standardize = list(
    std_mean = std_mean,
    std_sd   = std_sd
  ),

  normalize = list(
    Month_index.num_limit_lower = Month_index.num_limit_lower, 
    Month_index.num_limit_upper = Month_index.num_limit_upper,
    Month_year_limit_lower = Month_year_limit_lower,
    Month_year_limit_upper = Month_year_limit_upper
  )  
)

feature_engineering_artifacts_list %>% 
  write_rds("feature_engineering_artifacts_list.rds")

Conclusion

In this article I have explained how to perform time series feature engineering with recipes thanks to the timetk package.

The recipe performed preprocessing, transformations and feature engineering applicable to all 20 time series (panel data). For operations such as measure standardization, adding lags, rolling lags and Fourier terms we needed to code a specific by group (here, by Industry) feature engineering.

The recipe is an important step in the data science process with modeltime since it will be added to a workflow along with a model, this will be explained in my next article (Part 3).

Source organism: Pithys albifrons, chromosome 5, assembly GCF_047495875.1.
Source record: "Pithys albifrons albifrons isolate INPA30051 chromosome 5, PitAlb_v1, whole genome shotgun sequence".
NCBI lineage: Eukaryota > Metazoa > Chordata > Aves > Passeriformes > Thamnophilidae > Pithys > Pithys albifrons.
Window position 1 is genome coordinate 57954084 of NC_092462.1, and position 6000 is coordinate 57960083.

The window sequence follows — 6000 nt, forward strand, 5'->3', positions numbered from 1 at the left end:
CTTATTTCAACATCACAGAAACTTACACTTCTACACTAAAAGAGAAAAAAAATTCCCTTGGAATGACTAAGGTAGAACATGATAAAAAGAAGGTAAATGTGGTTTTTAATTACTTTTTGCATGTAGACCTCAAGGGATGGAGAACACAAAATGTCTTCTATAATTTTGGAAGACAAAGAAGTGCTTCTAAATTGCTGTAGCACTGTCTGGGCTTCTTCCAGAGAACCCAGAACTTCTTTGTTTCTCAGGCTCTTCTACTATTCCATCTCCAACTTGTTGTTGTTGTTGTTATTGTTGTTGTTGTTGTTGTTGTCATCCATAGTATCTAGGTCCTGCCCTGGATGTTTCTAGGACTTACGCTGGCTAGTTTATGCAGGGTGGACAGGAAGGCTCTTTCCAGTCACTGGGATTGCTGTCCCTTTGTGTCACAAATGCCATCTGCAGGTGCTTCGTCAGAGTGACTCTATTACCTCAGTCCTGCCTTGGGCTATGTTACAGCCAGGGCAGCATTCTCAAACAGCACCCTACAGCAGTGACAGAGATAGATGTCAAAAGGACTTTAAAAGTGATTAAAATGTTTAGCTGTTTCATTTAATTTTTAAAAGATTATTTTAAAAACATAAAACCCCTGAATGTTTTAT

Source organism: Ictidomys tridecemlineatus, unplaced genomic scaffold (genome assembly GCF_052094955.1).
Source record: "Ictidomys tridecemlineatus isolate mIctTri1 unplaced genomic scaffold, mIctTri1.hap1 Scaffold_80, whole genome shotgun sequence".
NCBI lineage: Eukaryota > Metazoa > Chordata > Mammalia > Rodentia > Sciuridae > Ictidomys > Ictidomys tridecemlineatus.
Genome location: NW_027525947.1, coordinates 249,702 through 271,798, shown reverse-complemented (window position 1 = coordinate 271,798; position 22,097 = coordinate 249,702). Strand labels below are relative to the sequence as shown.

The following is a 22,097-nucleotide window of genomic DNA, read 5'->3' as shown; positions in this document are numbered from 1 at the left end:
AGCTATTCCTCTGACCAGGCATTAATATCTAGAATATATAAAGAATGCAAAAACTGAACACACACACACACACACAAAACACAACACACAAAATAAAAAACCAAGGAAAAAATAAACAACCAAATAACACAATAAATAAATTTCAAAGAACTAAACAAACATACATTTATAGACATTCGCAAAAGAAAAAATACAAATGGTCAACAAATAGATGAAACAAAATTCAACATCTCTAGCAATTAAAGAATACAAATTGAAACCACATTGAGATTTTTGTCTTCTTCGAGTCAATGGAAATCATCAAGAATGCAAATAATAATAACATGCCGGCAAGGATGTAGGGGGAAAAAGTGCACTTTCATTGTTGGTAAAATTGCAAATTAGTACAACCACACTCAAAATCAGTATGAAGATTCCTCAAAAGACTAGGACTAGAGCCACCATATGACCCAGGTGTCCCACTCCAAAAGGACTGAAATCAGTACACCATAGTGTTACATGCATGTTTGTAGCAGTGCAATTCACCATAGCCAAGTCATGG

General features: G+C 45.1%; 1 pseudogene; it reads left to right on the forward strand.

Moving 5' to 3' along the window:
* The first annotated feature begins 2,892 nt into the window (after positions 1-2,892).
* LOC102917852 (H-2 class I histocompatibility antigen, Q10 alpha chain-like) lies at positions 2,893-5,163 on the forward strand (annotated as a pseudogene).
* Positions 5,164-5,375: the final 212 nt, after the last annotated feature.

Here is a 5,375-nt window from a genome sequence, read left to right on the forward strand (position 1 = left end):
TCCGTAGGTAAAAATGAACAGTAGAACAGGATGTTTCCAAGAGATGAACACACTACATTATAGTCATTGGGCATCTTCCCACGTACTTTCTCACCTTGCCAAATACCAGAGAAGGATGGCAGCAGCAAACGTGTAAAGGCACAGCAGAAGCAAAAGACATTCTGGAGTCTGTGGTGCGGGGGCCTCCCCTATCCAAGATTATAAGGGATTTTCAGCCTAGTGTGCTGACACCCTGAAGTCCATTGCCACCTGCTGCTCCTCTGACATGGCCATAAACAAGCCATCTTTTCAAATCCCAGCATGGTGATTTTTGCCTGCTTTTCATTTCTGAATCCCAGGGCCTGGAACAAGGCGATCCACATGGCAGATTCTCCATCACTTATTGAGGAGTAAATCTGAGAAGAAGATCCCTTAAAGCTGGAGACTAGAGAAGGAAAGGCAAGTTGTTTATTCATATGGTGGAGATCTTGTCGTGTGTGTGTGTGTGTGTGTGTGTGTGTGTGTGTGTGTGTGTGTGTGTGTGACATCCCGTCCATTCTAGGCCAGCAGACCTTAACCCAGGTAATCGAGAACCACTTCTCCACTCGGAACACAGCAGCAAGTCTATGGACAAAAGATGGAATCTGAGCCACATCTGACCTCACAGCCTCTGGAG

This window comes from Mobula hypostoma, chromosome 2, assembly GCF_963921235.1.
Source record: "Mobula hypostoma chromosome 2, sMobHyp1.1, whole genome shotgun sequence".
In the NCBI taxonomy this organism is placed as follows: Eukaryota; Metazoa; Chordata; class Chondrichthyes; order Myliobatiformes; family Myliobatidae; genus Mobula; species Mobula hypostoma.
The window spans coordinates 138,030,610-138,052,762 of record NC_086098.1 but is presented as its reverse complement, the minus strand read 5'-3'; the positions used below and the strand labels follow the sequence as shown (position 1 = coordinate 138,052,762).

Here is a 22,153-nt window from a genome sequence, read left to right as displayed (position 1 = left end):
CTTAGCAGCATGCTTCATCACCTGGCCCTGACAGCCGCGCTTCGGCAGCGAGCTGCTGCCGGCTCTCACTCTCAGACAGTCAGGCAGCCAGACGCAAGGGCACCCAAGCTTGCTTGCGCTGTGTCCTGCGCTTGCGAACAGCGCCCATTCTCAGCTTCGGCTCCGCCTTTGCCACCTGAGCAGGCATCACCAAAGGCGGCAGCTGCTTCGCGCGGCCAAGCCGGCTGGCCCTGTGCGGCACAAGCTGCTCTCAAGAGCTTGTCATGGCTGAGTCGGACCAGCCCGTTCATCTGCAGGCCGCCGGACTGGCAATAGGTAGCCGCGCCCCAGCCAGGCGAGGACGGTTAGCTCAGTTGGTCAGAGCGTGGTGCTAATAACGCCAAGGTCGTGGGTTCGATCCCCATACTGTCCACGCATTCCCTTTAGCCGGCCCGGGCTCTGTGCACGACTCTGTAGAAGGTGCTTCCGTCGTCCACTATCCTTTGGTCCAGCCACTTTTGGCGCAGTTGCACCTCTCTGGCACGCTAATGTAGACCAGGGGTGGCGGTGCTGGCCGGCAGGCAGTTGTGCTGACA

Note: I haven't shown all the power of recipes e.g., model-specific recipes can be built from a "base" recipe which can be modified in order to adapt to the model requirements. Remember, it is important to perform experimentation with different datasets and creating interdependent recipes can be very useful.

References

1 Dancho, Matt, "DS4B 203-R: High-Performance Time Series Forecasting", Business Science University

2 Hyndman R., Athanasopoulos G., "Forecasting: Principles and Practice", 3rd edition